Media notes on the Equine Ethics and Wellbeing Commission

  • The committee was founded in June 2022 to address societal concerns about the uses of horses in sport. It meets monthly (on Zoom or in person).
  • Its purpose is to find courses of action that will strengthen equestrianism’s place in society. It will develop an evidence-based welfare strategy to guide FEI regulations, policies and practices, as well as to enable effective advocacy and influence relating to the ethics and wellbeing of horses in sport.
  • The Commission comprises 10 people, five of them nominated representatives of the FEI and five who are external to it. It is chaired by Professor Dr. Natalie Waran (NZL), an internationally respected equine behaviour and welfare expert.
  • Find out more about it at

Area 5 – Keeping you and horses cool and hydrated – 14/07/22


With the hot weather forecast we thought that these tips would be useful. On the whole horses cope better than us in the heat.


  1. CLIPPING; Some rather hairy horses may benefit from being clipped, particularly older horses greys or coloureds, who tend to be hairy and some black horses struggle as they absorb more heat. (be careful to protect coloureds with a white sheet for the first week after clipping as they easily burn where they are pink)
  2. SUNCREAM; Apply high factors liberally to pink noses.
  3. SALT or ELECTROLYTES can be added to food during hot weather, the salt will help make them drink more, the balanced electrolytes will replace those lost in sweat.
  4. FEED SOAKED HAY or SPEEDY BEET remember our ponies are used to eating lush grass but currently for most of us they are eating ‘standing hay’ or have no grass at all so it is much more likely for them to get a colon impaction than usual.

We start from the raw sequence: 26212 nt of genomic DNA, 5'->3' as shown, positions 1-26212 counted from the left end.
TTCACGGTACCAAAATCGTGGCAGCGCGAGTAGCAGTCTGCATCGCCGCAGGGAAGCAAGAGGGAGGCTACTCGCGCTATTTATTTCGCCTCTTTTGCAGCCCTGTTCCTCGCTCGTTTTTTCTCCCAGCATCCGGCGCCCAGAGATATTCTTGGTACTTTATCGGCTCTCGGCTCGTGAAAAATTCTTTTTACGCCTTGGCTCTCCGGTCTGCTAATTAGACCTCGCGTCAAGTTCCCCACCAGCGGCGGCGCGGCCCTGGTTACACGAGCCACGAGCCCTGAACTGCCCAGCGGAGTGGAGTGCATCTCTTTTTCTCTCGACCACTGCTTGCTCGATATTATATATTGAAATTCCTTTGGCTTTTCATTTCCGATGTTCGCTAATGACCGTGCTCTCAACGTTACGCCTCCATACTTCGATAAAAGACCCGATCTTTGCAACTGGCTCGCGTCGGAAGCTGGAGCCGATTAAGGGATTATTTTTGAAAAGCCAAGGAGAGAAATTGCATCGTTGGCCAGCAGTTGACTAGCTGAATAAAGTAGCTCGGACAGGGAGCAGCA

1. WATER; take plenty of drinking water for your horse and offer regularly. There maybe water at the venue but horses are more likely to drink water from home. Always use your own buckets for hygiene reasons
  2. WASHING OFF; research by Dr David Marlin shows that we should wash horses off with large amounts of water ALL OVER and NOT scrape it off as they cool fastest by evaporation – ‘a wet horse cools quicker than a dry one’.
  3. SHADE; make the best of if where you can, remember stationary lorries and trailers do get very hot.
  4. COOLING LEGS; again recent research shows that some form of ICE boot or simply ICE cube freezer bags placed over a wet jay cloth are the most efficient way to cool legs (water boots were actually found to heat the leg over time and trap the heat; so better to wash the leg and allow evaporation than to use these if you don’t have ice wraps)


The signs vary, some horses become dull and less responsive but often they look very agitated, initially the handler may think that they are playing up, they may seem wobbly or some may scrape the ground and try to get down. They tend to have high respiratory rates and heart rates and will have a raised rectal temperature (above the normal 38.3) In reality they are often too agitated to examine well so immediate cooling with a lot of water all over is needed first.


The following advice is the current best-practice for preventing and treating overheating in horses, with credit to the British Horse Racing Authority (BHA) and the Racecourse Association.

Overheating or Heat Stress is a serious condition that has a huge impact on the horse’s welfare. It is possible to reduce the likelihood of overheating by considering the following:

  • Horses should have constant access to water.
  • When hot or humid consider cooling on arrival at an event, again before riding and immediately after riding.
  • Cooling is best achieved by applying large amounts of cold water over the large muscles of the shoulders and hindquarters. Repeat this process until the water on the horse is still cool to the touch after about 30 seconds in-contact.
  • Horses should be kept walking as it helps create a slight breeze which aids evaporation.
  • Saddles and numnahs contribute to overheating after riding and should be removed as soon as possible.  Do not apply sheets or rugs
  • Signs of Heat Stress include anxiety, agitation, wobbling, staggering and trying to go down. If you notice any of these signs KEEP THE HORSE MOVING AND REQUEST VETERINARY ASSITANCE IMMEDIATELY.